One of the most critical services CHOC provides is accommodation close to treatment centres, as well as daily transport to the hospitals. In our houses and lodges the child and family can feel at home, be provided with food, and clothing if necessary, and have access to information and emotional support. Without this service, it would be impossible for many children to complete the entire treatment cycle, which can take up to three years.
A significant accomplishment in 2013 was the opening of three new accommodation facilities, bringing the total to 13. (See article Opening the First CHOC House) Our deepest thanks go to The Cows for the East London House and to our long-time regular donor Platinum Life that stepped in and provided the necessary funds for the house in Pietermaritzburg.
During the hospitalisation phase, a parent needs accommodation to be able to visit the child. Then during the out-patient treatment phase both the child and a parent need to be accommodated. Treatment for children with cancer typically requires fairly long periods of hospitalisation and then treatment on an out-patient phase can vary from a week to nine months or even longer in the case of bone-marrow transplant patients. The CHOC House programme provides the needed safe and nurturing environment where the child and caregiver can relax and be with other families facing similar difficulties.
In total, our capacity is 66 030 bed nights per annum. Due to the growing awareness of childhood cancer, it has become necessary to enlarge premises in several of the regions.
With occupancy steadily increasing our budget for maintenance and running costs of the accommodation facilities in 2015 will amount to R7.132 million, with each facility costing over half a million.
Opening of CHOC House Pietermatizburg with Platinum Life
With many children having to travel long distances to the hospital to receive treatment, the costs involved can place a major financial burden on their families. In order to achieve a good prognosis for cure, it is essential that the child returns for treatment when scheduled and completes the entire course. CHOC’s transport fund is aimed at ensuring that no child is precluded from attending treatment centres due to a lack of money for transport. This support also prevents the early abandonment of treatment.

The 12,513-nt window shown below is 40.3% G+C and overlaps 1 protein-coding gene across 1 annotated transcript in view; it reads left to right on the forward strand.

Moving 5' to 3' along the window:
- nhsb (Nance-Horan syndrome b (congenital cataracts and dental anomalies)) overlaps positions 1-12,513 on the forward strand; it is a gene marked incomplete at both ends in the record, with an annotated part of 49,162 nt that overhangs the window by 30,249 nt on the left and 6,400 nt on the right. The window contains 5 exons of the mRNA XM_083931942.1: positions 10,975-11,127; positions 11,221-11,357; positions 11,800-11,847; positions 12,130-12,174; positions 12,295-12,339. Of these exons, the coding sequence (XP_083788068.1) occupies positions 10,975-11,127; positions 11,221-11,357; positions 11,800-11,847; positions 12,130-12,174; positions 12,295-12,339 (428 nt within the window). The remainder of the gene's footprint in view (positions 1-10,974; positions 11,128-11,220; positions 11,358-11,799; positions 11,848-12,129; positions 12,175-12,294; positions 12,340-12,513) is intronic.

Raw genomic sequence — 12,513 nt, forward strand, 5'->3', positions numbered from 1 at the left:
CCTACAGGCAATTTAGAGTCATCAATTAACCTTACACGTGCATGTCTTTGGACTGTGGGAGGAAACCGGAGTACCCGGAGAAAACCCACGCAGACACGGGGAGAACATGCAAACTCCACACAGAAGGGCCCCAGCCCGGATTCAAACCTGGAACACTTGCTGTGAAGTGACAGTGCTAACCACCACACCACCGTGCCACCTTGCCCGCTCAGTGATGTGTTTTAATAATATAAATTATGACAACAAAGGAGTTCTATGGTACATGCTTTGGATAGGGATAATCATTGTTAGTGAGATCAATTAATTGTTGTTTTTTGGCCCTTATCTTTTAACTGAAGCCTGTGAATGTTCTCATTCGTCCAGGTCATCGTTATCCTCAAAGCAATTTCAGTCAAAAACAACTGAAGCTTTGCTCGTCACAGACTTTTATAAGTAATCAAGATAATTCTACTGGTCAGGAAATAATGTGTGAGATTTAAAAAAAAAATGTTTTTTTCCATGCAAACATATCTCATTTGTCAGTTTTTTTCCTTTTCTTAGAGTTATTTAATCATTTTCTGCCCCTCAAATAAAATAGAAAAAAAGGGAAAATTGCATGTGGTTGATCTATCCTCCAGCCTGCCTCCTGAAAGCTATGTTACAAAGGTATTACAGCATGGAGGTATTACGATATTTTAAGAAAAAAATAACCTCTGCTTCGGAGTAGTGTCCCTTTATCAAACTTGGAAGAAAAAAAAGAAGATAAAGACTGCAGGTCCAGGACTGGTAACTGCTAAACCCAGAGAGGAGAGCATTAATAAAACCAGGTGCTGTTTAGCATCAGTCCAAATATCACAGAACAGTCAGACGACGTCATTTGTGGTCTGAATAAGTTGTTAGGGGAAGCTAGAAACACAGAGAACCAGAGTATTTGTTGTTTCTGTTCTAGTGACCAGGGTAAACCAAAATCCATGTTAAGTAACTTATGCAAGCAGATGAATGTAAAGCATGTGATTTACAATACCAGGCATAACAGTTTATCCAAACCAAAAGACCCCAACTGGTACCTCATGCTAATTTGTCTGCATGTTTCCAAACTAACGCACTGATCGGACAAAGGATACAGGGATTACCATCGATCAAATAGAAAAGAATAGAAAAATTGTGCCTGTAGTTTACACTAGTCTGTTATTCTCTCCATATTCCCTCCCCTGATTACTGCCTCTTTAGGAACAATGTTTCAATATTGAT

With frequent visits to treatment centres, children lose out on many of the day-to-day activities of being a child. To compensate for this, birthday parties and outings are arranged by CHOC staff and volunteers for the children, to enable them to be taken out of the hospital environment. Where funds allow CHOC sponsors children to go on recreational camps. www.justfootprints.co.za
Hospitals can seem unfriendly and even frightening to children. As the treatment of childhood cancer is lengthy, children and their parents spend a substantial amount of time in the ward. So CHOC works in close liaison with medical staff to ensure that the treatment facilities are of a high standard, with units providing a warm, child-friendly environment. We decorate the wards, using colourful and cheerful décor and provide age-appropriate activities such as toys, games, televisions and DVDs (with players). This ensures that children remain stimulated.
Parents also spend long periods in hospital and it is preferable that they are able to continue with some of their parenting roles and maintain a semblance of normal life. To enable this, CHOC aims to provide kitchen facilities, a laundry, relaxation areas, and comfortable chairs in wards. Parents are then better able to provide for their children’s special needs and relax in reasonable comfort at hospitals as well as meet with other parents of children with cancer.
Opening of the Dora Nginza Ward
Charlotte Maxeke ward decorations
Entering into the hospital environment can be a difficult experience for many families and one for which they are usually unprepared. Upon admission, each child received a ‘Care Bag’ which contains personal necessities such as toiletries, books and toys. CHOC also connects patients to resources and will provide basic foodstuffs for families in need.